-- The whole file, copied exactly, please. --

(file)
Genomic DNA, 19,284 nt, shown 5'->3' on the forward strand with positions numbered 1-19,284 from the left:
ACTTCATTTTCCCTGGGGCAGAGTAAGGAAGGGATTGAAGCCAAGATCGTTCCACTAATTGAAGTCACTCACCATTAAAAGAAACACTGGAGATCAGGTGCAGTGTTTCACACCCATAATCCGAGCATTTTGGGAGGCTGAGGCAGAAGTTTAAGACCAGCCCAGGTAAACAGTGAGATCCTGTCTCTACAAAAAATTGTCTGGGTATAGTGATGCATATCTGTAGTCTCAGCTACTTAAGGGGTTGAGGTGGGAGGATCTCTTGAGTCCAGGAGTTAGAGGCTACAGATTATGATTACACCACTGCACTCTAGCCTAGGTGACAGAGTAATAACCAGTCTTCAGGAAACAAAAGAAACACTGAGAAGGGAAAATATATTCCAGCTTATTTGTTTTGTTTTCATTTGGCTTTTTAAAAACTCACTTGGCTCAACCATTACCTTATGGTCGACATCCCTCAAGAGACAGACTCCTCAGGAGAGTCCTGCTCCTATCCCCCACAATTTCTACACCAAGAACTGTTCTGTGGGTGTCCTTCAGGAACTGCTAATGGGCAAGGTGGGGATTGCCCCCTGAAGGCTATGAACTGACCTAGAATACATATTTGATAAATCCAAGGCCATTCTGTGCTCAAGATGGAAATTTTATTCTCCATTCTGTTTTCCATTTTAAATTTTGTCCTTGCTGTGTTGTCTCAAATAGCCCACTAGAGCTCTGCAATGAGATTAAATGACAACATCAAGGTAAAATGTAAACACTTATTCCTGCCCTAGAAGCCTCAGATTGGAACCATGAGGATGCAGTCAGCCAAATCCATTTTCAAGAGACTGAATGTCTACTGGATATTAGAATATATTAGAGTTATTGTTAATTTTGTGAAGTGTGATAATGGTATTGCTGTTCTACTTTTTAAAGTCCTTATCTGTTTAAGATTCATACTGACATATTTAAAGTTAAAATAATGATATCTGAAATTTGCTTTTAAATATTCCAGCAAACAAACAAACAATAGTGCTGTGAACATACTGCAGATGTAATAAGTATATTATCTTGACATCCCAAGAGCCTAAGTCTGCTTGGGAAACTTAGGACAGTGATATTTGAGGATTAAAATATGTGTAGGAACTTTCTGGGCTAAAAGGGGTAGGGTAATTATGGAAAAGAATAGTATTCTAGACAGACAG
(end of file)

Genomic DNA, 19,284 nt, shown 5'->3' on the forward strand with positions numbered 1-19,284 from the left:
ACTTCATTTTCCCTGGGGCAGAGTAAGGAAGGGATTGAAGCCAAGATCGTTCCACTAATTGAAGTCACTCACCATTAAAAGAAACACTGGAGATCAGGTGCAGTGTTTCACACCCATAATCCGAGCATTTTGGGAGGCTGAGGCAGAAGTTTAAGACCAGCCCAGGTAAACAGTGAGATCCTGTCTCTACAAAAAATTGTCTGGGTATAGTGATGCATATCTGTAGTCTCAGCTACTTAAGGGGTTGAGGTGGGAGGATCTCTTGAGTCCAGGAGTTAGAGGCTACAGATTATGATTACACCACTGCACTCTAGCCTAGGTGACAGAGTAATAACCAGTCTTCAGGAAACAAAAGAAACACTGAGAAGGGAAAATATATTCCAGCTTATTTGTTTTGTTTTCATTTGGCTTTTTAAAAACTCACTTGGCTCAACCATTACCTTATGGTCGACATCCCTCAAGAGACAGACTCCTCAGGAGAGTCCTGCTCCTATCCCCCACAATTTCTACACCAAGAACTGTTCTGTGGGTGTCCTTCAGGAACTGCTAATGGGCAAGGTGGGGATTGCCCCCTGAAGGCTATGAACTGACCTAGAATACATATTTGATAAATCCAAGGCCATTCTGTGCTCAAGATGGAAATTTTATTCTCCATTCTGTTTTCCATTTTAAATTTTGTCCTTGCTGTGTTGTCTCAAATAGCCCACTAGAGCTCTGCAATGAGATTAAATGACAACATCAAGGTAAAATGTAAACACTTATTCCTGCCCTAGAAGCCTCAGATTGGAACCATGAGGATGCAGTCAGCCAAATCCATTTTCAAGAGACTGAATGTCTACTGGATATTAGAATATATTAGAGTTATTGTTAATTTTGTGAAGTGTGATAATGGTATTGCTGTTCTACTTTTTAAAGTCCTTATCTGTTTAAGATTCATACTGACATATTTAAAGTTAAAATAATGATATCTGAAATTTGCTTTTAAATATTCCAGCAAACAAACAAACAATAGTGCTGTGAACATACTGCAGATGTAATAAGTATATTATCTTGACATCCCAAGAGCCTAAGTCTGCTTGGGAAACTTAGGACAGTGATATTTGAGGATTAAAATATGTGTAGGAACTTTCTGGGCTAAAAGGGGTAGGGTAATTATGGAAAAGAATAGTATTCTAGACAGACAG